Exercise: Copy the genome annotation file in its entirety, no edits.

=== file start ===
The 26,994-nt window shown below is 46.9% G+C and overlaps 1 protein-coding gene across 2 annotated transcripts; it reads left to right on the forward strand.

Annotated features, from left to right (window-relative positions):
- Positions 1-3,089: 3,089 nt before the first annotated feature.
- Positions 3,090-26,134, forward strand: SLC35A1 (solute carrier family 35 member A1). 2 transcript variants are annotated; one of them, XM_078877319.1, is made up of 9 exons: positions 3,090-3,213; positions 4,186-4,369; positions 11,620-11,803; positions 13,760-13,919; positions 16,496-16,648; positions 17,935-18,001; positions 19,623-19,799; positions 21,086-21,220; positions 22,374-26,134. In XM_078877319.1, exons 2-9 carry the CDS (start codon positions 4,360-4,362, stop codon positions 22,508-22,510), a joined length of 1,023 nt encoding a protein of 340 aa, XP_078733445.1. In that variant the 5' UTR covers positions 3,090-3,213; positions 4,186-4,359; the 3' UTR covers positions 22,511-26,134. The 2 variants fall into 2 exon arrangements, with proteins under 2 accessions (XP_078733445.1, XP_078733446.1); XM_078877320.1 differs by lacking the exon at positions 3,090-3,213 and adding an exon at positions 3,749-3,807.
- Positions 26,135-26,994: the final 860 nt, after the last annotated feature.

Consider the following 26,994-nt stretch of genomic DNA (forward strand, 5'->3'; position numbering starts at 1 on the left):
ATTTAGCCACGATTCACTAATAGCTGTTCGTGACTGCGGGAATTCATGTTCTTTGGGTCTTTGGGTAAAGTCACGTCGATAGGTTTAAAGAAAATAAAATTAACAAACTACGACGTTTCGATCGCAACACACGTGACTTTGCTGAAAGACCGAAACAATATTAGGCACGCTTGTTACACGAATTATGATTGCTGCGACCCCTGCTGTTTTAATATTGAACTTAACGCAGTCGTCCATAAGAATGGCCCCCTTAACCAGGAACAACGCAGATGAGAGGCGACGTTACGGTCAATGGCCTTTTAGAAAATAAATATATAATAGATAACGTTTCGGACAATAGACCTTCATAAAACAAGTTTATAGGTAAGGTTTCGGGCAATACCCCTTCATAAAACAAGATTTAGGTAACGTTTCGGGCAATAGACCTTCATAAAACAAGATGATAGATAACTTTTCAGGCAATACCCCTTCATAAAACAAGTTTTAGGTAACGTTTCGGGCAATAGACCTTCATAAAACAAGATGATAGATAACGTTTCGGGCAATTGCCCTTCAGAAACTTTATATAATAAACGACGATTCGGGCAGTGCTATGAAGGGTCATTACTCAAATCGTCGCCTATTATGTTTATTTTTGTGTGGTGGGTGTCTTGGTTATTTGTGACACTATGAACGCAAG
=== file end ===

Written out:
The 26,994-nt window shown below is 46.9% G+C and overlaps 1 protein-coding gene across 2 annotated transcripts; it reads left to right on the forward strand.

Annotated features, from left to right (window-relative positions):
- Positions 1-3,089: 3,089 nt before the first annotated feature.
- Positions 3,090-26,134, forward strand: SLC35A1 (solute carrier family 35 member A1). 2 transcript variants are annotated; one of them, XM_078877319.1, is made up of 9 exons: positions 3,090-3,213; positions 4,186-4,369; positions 11,620-11,803; positions 13,760-13,919; positions 16,496-16,648; positions 17,935-18,001; positions 19,623-19,799; positions 21,086-21,220; positions 22,374-26,134. In XM_078877319.1, exons 2-9 carry the CDS (start codon positions 4,360-4,362, stop codon positions 22,508-22,510), a joined length of 1,023 nt encoding a protein of 340 aa, XP_078733445.1. In that variant the 5' UTR covers positions 3,090-3,213; positions 4,186-4,359; the 3' UTR covers positions 22,511-26,134. The 2 variants fall into 2 exon arrangements, with proteins under 2 accessions (XP_078733445.1, XP_078733446.1); XM_078877320.1 differs by lacking the exon at positions 3,090-3,213 and adding an exon at positions 3,749-3,807.
- Positions 26,135-26,994: the final 860 nt, after the last annotated feature.

Consider the following 26,994-nt stretch of genomic DNA (forward strand, 5'->3'; position numbering starts at 1 on the left):
ATTTAGCCACGATTCACTAATAGCTGTTCGTGACTGCGGGAATTCATGTTCTTTGGGTCTTTGGGTAAAGTCACGTCGATAGGTTTAAAGAAAATAAAATTAACAAACTACGACGTTTCGATCGCAACACACGTGACTTTGCTGAAAGACCGAAACAATATTAGGCACGCTTGTTACACGAATTATGATTGCTGCGACCCCTGCTGTTTTAATATTGAACTTAACGCAGTCGTCCATAAGAATGGCCCCCTTAACCAGGAACAACGCAGATGAGAGGCGACGTTACGGTCAATGGCCTTTTAGAAAATAAATATATAATAGATAACGTTTCGGACAATAGACCTTCATAAAACAAGTTTATAGGTAAGGTTTCGGGCAATACCCCTTCATAAAACAAGATTTAGGTAACGTTTCGGGCAATAGACCTTCATAAAACAAGATGATAGATAACTTTTCAGGCAATACCCCTTCATAAAACAAGTTTTAGGTAACGTTTCGGGCAATAGACCTTCATAAAACAAGATGATAGATAACGTTTCGGGCAATTGCCCTTCAGAAACTTTATATAATAAACGACGATTCGGGCAGTGCTATGAAGGGTCATTACTCAAATCGTCGCCTATTATGTTTATTTTTGTGTGGTGGGTGTCTTGGTTATTTGTGACACTATGAACGCAAG